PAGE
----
A unified framework for spiking and gap-junction interactions in distributed neuronal network simulations.

Hahne J, Helias M, Kunkel S, Igarashi J, Bolten M, Frommer A, Diesmann M - Front Neuroinform (2015)

Artefactual shift when using the single-step method. The black curve shows the reference time course of the membrane potential of a Hodgkin-Huxley point-neuron model subject to a constant input current of 200 pA after simulating 1 s of biological time. The other curves indicate the time course of the membrane potential of the same neuron with the same input for the case that the neuron is coupled by a gap junction to a second model neuron with exactly the same properties and the simulation is carried out with the single-step approach using a Runge-Kutta-Fehlberg solver with an adaptive step-size control to cover the interval of one computation time step h. The orange curve displays the result for a step size of h = 0.1 ms and the blue curve for 0.02 ms.
© Copyright Policy
Related In: Results  -  Collection

License
Show All Figures
getmorefigures.php?uid=PMC4563270&req=5

Figure 1: Artefactual shift when using the single-step method. The black curve shows the reference time course of the membrane potential of a Hodgkin-Huxley point-neuron model subject to a constant input current of 200 pA after simulating 1 s of biological time. The other curves indicate the time course of the membrane potential of the same neuron with the same input for the case that the neuron is coupled by a gap junction to a second model neuron with exactly the same properties and the simulation is carried out with the single-step approach using a Runge-Kutta-Fehlberg solver with an adaptive step-size control to cover the interval of one computation time step h. The orange curve displays the result for a step size of h = 0.1 ms and the blue curve for 0.02 ms.
Mentions: At present time-driven simulators supporting gap junctions implement the instantaneous interaction with a simplification effectively decoupling the neurons for the duration of the computation time step h: the membrane potentials of gap-junction coupled neurons are communicated at the beginning of each time step and for the purpose of integration are assumed to be constant for the duration of the time step (for NEURON simulation software see Hines et al., 2008). There is no communication for the duration of the computation time step and no repeated communication of improved membrane potential values for a given point on the computation-time grid. In the following, we will refer to this approach as the single-step method. Note that in this framework a solver may still use adaptive step-size control to cover the interval h. The single-step method has two major disadvantages: Firstly communication is needed in every time step instead of in intervals of the minimal delay, which can slow down the simulation due to the latency of the employed MPI communication. Secondly the step size of the approach needs to be small. Otherwise the error results in a systematic shift of the membrane potential time course. This can be easily demonstrated by a two-neuron network: Two identical model neurons that are coupled by a gap junction should behave exactly the same as an uncoupled pair since Igap = 0 holds at all times. However, Figure 1 shows that the single-step approach produces a significant shift within only 1 s of biological time, even when simulated with a step size that is already small compared to the time constants of the model neuron. To yield accurate results the time step would have to be exceedingly small, requiring even more communication and thereby further slowing down the simulation.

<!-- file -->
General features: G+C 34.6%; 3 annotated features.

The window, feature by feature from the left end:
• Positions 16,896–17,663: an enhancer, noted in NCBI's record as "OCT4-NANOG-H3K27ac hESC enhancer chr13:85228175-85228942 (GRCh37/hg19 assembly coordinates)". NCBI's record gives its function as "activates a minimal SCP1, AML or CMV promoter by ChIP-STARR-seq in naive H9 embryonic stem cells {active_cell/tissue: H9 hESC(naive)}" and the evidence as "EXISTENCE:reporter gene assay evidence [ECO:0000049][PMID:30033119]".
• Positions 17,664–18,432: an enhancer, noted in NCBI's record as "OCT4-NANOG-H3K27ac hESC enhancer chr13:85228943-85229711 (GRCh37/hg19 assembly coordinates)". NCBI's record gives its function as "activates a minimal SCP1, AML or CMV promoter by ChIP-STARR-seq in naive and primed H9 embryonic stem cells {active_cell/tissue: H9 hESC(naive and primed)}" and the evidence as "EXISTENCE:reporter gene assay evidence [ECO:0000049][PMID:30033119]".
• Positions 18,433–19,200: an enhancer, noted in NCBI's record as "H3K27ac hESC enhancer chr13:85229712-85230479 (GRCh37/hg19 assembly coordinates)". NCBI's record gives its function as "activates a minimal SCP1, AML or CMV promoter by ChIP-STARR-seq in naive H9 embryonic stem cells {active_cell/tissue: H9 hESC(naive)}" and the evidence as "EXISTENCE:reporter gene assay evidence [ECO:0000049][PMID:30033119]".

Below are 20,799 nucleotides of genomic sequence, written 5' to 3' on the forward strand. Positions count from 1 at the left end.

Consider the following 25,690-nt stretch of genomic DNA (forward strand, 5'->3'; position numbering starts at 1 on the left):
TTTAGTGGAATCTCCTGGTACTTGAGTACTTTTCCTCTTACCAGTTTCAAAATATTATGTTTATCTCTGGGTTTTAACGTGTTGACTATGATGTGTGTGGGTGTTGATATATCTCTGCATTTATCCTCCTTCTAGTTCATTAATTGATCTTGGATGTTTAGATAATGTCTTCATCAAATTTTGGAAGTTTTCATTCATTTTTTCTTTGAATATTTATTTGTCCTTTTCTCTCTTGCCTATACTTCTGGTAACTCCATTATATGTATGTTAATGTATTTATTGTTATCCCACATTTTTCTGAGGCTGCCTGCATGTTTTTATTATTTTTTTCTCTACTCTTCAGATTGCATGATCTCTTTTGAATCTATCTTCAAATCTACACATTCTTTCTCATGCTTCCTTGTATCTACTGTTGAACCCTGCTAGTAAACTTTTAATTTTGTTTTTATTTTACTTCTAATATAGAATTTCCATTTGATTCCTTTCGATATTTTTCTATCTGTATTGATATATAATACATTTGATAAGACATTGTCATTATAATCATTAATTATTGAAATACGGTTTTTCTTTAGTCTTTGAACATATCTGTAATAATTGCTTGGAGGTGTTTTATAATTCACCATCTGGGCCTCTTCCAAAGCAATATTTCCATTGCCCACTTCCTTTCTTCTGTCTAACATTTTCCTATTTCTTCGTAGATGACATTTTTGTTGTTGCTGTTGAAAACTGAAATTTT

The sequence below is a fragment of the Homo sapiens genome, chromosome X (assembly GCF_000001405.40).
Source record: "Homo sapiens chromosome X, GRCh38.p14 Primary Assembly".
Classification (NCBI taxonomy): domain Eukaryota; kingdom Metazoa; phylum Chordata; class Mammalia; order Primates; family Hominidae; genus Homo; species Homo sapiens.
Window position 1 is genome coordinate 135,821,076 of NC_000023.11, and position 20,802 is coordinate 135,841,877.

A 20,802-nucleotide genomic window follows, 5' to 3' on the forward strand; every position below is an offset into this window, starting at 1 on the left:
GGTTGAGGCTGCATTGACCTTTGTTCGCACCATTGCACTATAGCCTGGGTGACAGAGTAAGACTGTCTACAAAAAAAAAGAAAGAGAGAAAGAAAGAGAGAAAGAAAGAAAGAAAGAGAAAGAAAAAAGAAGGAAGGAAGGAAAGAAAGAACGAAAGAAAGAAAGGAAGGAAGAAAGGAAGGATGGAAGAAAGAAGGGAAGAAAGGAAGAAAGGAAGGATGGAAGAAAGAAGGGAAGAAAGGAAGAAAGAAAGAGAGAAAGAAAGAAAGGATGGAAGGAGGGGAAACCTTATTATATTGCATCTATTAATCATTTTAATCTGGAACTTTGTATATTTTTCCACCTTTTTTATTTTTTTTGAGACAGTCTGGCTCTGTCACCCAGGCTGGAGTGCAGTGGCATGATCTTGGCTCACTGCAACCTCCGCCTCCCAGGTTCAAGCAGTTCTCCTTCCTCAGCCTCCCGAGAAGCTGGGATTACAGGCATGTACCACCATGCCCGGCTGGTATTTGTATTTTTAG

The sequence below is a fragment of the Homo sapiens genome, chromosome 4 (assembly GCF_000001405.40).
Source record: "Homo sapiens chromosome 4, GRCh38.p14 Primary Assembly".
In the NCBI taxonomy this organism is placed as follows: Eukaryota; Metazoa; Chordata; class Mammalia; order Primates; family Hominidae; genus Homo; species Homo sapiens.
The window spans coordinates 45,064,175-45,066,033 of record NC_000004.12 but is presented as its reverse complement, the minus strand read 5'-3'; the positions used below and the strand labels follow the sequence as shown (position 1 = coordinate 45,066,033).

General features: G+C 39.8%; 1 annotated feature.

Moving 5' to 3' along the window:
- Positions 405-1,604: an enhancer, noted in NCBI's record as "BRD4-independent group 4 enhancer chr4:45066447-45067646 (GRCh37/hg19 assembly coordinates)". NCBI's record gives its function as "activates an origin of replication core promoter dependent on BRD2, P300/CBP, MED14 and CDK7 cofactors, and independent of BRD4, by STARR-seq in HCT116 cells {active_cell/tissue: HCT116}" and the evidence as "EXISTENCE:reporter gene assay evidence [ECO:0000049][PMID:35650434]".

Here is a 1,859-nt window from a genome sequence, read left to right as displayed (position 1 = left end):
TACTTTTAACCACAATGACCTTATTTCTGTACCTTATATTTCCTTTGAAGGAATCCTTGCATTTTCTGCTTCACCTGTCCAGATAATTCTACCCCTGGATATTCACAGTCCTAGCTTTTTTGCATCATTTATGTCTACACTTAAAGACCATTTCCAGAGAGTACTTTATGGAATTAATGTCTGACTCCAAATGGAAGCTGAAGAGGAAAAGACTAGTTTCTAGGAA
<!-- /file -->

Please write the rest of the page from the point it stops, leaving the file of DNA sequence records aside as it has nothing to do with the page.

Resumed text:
Bottom Line: This approach is well-suited for simulations that employ only chemical synapses but it has so far impeded the incorporation of gap-junction models, which require instantaneous neuronal interactions.To show that the unified framework for gap-junction and spiking interactions achieves high performance and delivers high accuracy in the presence of gap junctions, we present benchmarks for workstations, clusters, and supercomputers.Finally, we discuss limitations of the novel technology.

View Article: PubMed Central - PubMed

Affiliation: Department of Mathematics and Science, Bergische Universit├Ąt Wuppertal Wuppertal, Germany.

ABSTRACT
Contemporary simulators for networks of point and few-compartment model neurons come with a plethora of ready-to-use neuron and synapse models and support complex network topologies. Recent technological advancements have broadened the spectrum of application further to the efficient simulation of brain-scale networks on supercomputers. In distributed network simulations the amount of spike data that accrues per millisecond and process is typically low, such that a common optimization strategy is to communicate spikes at relatively long intervals, where the upper limit is given by the shortest synaptic transmission delay in the network. This approach is well-suited for simulations that employ only chemical synapses but it has so far impeded the incorporation of gap-junction models, which require instantaneous neuronal interactions. Here, we present a numerical algorithm based on a waveform-relaxation technique which allows for network simulations with gap junctions in a way that is compatible with the delayed communication strategy. Using a reference implementation in the NEST simulator, we demonstrate that the algorithm and the required data structures can be smoothly integrated with existing code such that they complement the infrastructure for spiking connections. To show that the unified framework for gap-junction and spiking interactions achieves high performance and delivers high accuracy in the presence of gap junctions, we present benchmarks for workstations, clusters, and supercomputers. Finally, we discuss limitations of the novel technology.

No MeSH data available.


Related in: MedlinePlus